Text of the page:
campaignlive.co.uk, Friday, 08 October 2010 12:00AM
I've been writing Private View for more than 20 years now.
It's like walking a tightrope. Play nice. Don't slag the work off. Don't slag the people off. Be positive. I tell you. I've got so good at walking the tightrope that I could be working in a circus by now. Some might say I am.
There's three "media" ads this week. One for the BBC. One for The Times. One for The Sun.
The BBC iPlayer (3) ad is OK. It makes no mistakes. Very BBC. It promises me that the iPlayer is "the next level". Good. Because every time I go to use the iPlayer currently, I find the programme I want to watch is "not available". So this "next level", which hopefully will include more "available" programmes, is a welcome advance. I'm excited.
The Times (4). I also got excited when I saw that Rupert Everett was in the new Times ads. He's edgy. But, alas, the agency hasn't given Rupert a script. It's just asked him to read the brief. Poor fellow waffles on about the generic benefits of newspapers and the internet. Not even an actor of Rupert's calibre can make material like this good. Wasted opportunity.
The Sun (5). It's launching a mag called Buzz. This is a bit more like it. Definitely a proper ad with a script - rather than just a brief. The Red Top team have definitely spanked The Quality team down at the NI marketing department this week.
If I were Rupert Everett, I'd defect to The Sun. Much camper. Much more fun.
McCain (2). This reminds me of the John Lewis ad that ran earlier this year. I guess the client must have said: "I like that John Lewis ad. Give me one like that." And so the agency did. Except it's for chips.
This ad just doesn't resonate for me. It attempts to claim that McCain products are a central part of family life in the UK. Nah.
The best ad I ever saw for chips was that one with the blokes in the back of the transit singing "hope it's chips, it's chips". Ironically, I think Sir Trev had a hand in that one too.
Kids Company (1). I get brain ache as I wade my way through this website. I'm trying to figure out what on earth it's about. Ah ha. On very close inspection, it looks like it's about the effect that abuse can have on a child's brain development. But the creative idea of donating money for neurons is so complicated and contrived that this simple and very important message is lost.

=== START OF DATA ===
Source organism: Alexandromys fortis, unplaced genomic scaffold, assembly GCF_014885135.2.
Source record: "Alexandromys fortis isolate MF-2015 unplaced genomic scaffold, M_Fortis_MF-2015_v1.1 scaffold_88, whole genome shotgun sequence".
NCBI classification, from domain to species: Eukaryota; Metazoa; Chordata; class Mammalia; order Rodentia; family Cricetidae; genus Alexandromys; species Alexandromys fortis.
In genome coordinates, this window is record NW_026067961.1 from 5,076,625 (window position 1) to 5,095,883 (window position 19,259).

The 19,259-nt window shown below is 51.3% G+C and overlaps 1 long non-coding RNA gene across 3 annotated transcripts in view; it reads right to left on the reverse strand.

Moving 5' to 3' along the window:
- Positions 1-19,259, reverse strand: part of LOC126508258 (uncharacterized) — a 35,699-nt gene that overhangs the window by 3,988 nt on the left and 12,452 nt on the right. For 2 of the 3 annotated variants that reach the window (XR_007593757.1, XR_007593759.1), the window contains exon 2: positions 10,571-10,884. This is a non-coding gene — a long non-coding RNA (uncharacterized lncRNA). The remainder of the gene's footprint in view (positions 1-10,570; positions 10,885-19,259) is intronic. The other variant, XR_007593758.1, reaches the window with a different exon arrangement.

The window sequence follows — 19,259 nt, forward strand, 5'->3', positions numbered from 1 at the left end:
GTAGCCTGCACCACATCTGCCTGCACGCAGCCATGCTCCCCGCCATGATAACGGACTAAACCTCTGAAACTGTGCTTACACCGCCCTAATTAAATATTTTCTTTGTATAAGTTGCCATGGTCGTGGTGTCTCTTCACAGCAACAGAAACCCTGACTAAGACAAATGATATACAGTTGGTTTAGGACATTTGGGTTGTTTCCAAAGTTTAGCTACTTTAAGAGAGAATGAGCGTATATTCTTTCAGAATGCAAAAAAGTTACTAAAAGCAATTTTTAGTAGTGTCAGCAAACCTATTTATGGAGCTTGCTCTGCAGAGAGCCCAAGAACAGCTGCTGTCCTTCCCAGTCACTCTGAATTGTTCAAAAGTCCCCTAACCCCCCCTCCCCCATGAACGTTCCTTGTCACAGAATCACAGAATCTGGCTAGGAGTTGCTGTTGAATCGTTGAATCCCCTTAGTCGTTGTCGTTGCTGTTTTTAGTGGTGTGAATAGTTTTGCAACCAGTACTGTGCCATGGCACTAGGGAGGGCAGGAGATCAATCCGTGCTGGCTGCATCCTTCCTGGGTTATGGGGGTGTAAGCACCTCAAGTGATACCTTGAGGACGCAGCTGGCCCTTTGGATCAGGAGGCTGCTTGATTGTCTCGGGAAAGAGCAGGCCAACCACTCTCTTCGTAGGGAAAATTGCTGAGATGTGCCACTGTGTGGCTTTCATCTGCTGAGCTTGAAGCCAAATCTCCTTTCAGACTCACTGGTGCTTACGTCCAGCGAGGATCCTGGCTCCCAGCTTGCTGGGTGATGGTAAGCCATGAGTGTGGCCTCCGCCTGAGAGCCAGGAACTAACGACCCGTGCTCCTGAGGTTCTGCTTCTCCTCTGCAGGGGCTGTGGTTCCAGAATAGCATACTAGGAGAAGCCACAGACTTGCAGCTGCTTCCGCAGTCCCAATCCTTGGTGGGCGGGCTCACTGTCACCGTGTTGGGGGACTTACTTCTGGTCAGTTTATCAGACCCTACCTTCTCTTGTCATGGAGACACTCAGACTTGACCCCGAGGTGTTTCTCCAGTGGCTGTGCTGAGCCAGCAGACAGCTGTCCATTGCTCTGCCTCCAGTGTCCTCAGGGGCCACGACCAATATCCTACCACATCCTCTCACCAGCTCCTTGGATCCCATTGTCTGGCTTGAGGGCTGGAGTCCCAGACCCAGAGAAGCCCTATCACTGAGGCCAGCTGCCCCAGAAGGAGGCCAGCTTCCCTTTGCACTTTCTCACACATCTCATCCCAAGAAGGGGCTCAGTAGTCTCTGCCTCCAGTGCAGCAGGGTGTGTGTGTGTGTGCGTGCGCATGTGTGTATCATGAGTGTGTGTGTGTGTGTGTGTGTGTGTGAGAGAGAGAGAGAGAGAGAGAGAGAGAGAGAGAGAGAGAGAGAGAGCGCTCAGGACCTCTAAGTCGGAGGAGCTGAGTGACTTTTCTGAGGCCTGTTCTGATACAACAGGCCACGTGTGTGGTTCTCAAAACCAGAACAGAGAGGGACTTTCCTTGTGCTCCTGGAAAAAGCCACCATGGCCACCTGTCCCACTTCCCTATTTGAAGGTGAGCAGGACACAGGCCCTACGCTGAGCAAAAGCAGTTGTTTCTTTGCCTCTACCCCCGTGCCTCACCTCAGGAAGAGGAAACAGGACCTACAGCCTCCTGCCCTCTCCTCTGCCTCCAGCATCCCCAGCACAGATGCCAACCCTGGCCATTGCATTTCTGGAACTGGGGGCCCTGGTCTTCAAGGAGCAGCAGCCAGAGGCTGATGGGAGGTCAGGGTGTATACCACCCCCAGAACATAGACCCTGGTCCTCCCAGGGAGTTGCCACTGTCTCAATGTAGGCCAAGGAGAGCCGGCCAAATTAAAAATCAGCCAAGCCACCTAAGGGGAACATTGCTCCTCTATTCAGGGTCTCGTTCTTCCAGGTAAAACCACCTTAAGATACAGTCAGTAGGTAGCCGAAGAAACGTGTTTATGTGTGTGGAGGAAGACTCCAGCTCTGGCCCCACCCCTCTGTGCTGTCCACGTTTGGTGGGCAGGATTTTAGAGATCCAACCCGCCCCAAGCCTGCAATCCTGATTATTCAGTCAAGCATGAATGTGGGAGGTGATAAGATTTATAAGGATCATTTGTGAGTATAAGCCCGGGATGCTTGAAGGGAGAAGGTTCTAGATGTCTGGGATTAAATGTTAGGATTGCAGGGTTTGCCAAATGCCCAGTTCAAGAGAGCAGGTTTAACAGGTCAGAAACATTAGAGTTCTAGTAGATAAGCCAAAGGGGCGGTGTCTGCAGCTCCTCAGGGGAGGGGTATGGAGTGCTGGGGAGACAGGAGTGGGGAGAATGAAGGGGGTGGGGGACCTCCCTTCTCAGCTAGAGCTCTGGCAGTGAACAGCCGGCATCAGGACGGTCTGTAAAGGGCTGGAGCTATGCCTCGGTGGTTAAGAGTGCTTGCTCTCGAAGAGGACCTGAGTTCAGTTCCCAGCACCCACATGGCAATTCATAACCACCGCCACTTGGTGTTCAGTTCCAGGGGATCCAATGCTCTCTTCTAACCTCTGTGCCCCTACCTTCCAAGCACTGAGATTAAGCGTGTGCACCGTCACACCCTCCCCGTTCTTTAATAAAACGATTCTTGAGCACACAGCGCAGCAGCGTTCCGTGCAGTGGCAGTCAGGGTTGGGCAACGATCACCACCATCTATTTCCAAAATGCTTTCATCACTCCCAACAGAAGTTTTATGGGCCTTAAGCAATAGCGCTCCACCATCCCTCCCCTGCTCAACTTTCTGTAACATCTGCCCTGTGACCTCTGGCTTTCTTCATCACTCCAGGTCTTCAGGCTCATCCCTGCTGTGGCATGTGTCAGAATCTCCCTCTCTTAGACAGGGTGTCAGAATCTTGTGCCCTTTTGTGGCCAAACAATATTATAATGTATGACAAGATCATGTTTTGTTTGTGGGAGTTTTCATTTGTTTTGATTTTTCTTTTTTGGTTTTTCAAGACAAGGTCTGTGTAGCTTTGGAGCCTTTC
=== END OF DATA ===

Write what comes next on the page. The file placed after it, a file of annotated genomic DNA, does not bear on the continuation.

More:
What a shame. Kids Company does great work. This website hides its light under a bushel.
Last but not least, an excellent ad for John Smith's (6).
Frankly, it's the only one this week that I'd want on my reel.
The brand positioning is "no nonsense" and has been for years. The script is "no nonsense". Peter Kay is "no nonsense". The direction by the genius Danny Kleinman is "no nonsense" too.
"No nonsense". One of the best and most time-enduring ideas I've seen during 20 years of writing Private View. From the bottom of my heart, and with no tightrope walking, I love it.
DIRECTOR - Baillie Walsh, director, Home Corp (recent work includes Cadbury's Flake for Fallon and a 3D installation staring Kate Moss)
Someone asked me yesterday what I was doing for Christmas. I don't know what I'm doing tomorrow, never mind Christmas, but it got me thinking how lucky that I wasn't asked to review a whole bunch of Christmas ads that are going to appear on our screens any minute now. I am a total "bah humbug" man myself, all those smiling faces really depress me. I probably would have taken to medication just to get through it as I do most Christmases.
Here's my take on this week's work:
The Sun (5) Buzz is pitch perfect. It knows its audience and plays to it beautifully - a camp showbiz panto that's amusingly silly and enjoyable. Everything a Sun TV magazine ad should be and a little bit more: clear, precise, throwaway and great fun.
McCain (2), however, has totally confused me. A series of nicely shot vignettes showing family pride and achievement leaves me asking questions, namely: McCain? Surely serving oven chips doesn't swell anyone's chest with pride? Seems a bit of a stretch to me and I found the idea as hard to swallow as its products. Are people really that gullible?